So after the storm, I looked around in my satisfied way. God was good to us, and the chicken house were still standing and lo and behold the chickens weren't harmed.
After the storm, I believe a spirit, could have been an angel, and it could have been my Indian Guide I had picked up sometime when I was a little child in my life, told me, "Go on out a bit into the tall grass growing by the outhouse and find what you will find."
I did and there it was proud as anything, a wand stick, the storm had brought through a tornado and with the help of the gods themselves. Just as I started to pick up the knarled stick about the length of my hand and narrow, but thick as about three inches across, I heard a growl and looked up to see a wolf at the edge of the thicket of trees which lead to the site of an ancient burial ground. “Are you the ghost of a slain warrior?” I asked him just as pretty as you please. I was spunky then.
But in truth, I was so petrified. I felt weak in my knees and wanted to call out to my husband, but my mouth was dry and my words came not. What could I say, it was a big grey wolf and its snarl exposed sharp glistening white teeth. The wolf looked sharp and powerful and it was in a stance which seemed it was going to pounce on me.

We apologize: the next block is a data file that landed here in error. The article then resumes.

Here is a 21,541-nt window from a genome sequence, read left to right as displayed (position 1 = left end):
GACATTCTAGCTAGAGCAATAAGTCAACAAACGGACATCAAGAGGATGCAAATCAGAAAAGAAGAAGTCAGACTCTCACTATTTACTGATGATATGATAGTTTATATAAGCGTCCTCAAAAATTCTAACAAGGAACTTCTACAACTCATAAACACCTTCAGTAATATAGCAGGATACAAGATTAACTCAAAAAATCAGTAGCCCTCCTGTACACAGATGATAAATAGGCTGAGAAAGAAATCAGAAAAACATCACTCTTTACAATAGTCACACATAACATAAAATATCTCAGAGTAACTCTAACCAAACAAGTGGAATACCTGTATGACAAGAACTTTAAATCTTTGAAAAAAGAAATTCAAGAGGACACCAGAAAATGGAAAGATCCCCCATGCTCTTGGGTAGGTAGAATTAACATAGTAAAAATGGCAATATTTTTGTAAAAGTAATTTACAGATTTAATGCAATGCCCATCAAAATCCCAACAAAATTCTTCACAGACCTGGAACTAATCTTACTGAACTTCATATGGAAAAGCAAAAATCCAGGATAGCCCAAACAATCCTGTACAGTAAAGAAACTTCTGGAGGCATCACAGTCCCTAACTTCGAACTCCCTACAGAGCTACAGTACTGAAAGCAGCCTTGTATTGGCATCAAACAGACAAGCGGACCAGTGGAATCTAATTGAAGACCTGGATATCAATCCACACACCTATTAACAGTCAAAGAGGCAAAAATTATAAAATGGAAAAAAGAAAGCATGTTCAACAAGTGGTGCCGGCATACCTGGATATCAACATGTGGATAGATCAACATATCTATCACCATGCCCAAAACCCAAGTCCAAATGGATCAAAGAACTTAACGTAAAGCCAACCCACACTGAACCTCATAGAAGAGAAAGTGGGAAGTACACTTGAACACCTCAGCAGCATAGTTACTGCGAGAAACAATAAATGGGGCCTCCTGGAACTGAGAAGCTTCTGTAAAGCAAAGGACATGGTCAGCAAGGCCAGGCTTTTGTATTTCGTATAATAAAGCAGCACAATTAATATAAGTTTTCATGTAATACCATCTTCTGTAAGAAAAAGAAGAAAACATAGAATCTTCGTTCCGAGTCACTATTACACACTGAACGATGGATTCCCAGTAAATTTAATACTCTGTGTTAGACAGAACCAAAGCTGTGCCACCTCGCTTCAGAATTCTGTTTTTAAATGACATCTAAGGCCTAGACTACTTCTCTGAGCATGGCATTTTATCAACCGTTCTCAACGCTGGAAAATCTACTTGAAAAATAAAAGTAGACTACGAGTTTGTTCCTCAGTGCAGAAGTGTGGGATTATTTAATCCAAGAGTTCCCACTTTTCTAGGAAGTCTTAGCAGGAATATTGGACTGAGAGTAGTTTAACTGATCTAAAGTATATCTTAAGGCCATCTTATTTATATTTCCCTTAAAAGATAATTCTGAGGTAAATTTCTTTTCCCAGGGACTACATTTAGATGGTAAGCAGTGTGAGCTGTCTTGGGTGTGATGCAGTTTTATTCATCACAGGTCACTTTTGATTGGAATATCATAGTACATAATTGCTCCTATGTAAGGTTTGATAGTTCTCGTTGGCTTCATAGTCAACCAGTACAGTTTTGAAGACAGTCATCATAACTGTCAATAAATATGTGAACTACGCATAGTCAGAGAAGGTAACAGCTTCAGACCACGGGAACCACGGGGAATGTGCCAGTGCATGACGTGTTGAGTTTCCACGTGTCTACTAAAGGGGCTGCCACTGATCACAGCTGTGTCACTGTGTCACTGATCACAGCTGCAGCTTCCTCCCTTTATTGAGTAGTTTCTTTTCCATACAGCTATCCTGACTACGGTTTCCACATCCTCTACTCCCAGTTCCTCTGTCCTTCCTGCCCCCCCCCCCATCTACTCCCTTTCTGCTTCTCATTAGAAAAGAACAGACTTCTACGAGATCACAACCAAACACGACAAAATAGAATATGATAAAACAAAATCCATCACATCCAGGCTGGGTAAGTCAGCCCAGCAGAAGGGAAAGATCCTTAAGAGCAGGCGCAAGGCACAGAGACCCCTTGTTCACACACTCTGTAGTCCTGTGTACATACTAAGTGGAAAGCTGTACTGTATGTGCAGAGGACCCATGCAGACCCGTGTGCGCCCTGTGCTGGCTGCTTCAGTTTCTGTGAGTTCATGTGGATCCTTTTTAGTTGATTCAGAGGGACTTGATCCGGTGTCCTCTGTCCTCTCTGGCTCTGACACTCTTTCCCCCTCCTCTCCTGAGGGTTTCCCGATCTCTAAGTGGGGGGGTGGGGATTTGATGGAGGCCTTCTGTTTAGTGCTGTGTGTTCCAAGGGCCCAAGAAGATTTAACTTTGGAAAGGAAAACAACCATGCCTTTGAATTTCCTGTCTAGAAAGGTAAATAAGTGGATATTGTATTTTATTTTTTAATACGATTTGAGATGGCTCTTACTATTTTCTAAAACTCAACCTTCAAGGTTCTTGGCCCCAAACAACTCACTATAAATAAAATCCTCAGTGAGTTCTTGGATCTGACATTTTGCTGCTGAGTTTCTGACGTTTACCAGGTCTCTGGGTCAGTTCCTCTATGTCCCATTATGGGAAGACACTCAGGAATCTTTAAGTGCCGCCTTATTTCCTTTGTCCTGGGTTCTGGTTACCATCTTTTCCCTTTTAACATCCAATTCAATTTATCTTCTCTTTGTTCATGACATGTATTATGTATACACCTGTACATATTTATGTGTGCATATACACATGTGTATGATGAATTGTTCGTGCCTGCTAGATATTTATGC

“Stay back,” I said it lamely and knew futilely if the wolf intended to jump me, I would probably die, because he was large and I was short and he could go for my neck and I would die agonizing. Then I heard the other wolves. And I saw the fog coming off the wet grass. It would be so beautiful if I didn’t face certain death.
I faced death, of course I did. I could plainly hear the other wolves then. Wolves never travel alone. I thought with the wolves I heard a footstep and then another. Forests are magic things in the early morning and late evenings.. Spirits and ghosts and even fairies haunt the thick hidden depths of forests like these that go on and on but our vision is blinded by the thickness of the trees themselves, the falling and gathering in piles leaves and the cloudy, cold autumn skies. And the fog thick and swirling ugly grey in that place. “Don’t you hurt me now.”
End of note in Book of Days
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